Polyolesters synthesized by an esterification between polyols and fatty acids are value-added oleochemicals widely used as lubricants, cosmetics, and food additives among other applications. However, homogeneous acid catalysts are still preferred in their industrial production, despite their associated energy cost and the environmental issues that they present. In this paper, we describe lignocellulose-derived amorphous carbons with a high loading level of SO3H and their application to the synthesis of polyolesters as a biobased heterogeneous acid catalyst. These sulfonated amorphous carbons could be readily prepared via (i) heat treatment at 400 °C for 1 h and (ii) sulfonation with chlorosulfuric acid. XRD and BET analyses demonstrated that these carbonaceous materials were not crystalline but were amorphous structures with a low surface area. The attachment of SO3H groups was confirmed by FT-IR and XPS, and the loading level of SO3H was determined by CHNS elemental analysis. Chlorosulfuric acid gave a higher loading level of SO3H than other sulfating agents, such as conc. sulfuric acid and fuming sulfuric acid. The higher SO3H-loaded amorphous carbons exhibited a greater catalytic activity for esterification between trimethylolpropane and fatty acids under solventless conditions. Esterification of oleic acid derived from vegetable oil with trimethylolpropane using this catalyst afforded the desired biolubricant at over 93% yield in 3 h. The sulfonated amorphous carbons could be reused three times without any significant loss of catalytic activity.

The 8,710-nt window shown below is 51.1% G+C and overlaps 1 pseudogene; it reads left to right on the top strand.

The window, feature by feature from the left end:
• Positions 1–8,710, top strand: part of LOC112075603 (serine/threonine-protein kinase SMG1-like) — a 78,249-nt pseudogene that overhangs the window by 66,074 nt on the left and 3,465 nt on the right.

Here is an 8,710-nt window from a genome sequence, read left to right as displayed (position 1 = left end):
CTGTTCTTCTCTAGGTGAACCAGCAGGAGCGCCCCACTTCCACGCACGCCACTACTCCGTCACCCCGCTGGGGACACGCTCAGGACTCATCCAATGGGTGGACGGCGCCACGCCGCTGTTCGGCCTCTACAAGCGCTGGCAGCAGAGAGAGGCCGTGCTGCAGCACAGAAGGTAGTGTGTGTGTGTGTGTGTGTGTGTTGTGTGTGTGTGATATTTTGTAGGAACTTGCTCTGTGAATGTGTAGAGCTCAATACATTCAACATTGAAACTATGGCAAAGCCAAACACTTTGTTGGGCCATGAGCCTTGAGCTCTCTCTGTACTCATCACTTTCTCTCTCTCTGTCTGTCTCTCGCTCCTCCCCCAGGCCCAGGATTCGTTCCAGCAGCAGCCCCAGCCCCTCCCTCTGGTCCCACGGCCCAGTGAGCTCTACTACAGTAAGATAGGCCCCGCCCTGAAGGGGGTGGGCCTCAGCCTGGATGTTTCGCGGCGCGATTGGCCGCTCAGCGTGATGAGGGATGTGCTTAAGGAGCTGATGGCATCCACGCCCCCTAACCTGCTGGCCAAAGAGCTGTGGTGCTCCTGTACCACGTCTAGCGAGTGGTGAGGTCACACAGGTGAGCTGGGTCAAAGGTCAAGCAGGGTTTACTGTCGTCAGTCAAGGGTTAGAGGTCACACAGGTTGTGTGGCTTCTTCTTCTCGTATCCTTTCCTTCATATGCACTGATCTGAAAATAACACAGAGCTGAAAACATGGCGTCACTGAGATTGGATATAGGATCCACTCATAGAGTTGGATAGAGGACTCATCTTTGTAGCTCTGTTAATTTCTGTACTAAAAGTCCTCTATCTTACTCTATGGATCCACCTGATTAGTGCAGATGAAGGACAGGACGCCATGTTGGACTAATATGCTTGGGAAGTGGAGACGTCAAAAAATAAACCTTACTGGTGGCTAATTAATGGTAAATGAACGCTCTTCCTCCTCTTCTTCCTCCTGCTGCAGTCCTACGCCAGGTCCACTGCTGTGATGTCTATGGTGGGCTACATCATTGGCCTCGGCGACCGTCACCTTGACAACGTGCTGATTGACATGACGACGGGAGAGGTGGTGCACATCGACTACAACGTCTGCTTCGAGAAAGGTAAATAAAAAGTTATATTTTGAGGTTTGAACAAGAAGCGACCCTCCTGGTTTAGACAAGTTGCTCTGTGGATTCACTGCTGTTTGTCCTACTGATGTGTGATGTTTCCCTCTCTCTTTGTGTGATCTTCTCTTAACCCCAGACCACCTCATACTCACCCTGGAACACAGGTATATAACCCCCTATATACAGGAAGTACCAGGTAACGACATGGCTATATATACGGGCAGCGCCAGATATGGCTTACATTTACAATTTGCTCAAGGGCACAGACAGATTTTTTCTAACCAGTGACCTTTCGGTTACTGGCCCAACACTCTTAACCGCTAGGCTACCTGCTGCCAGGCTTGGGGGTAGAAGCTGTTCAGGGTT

All Science Journal Classification (ASJC) codes
- Process Chemistry and Technology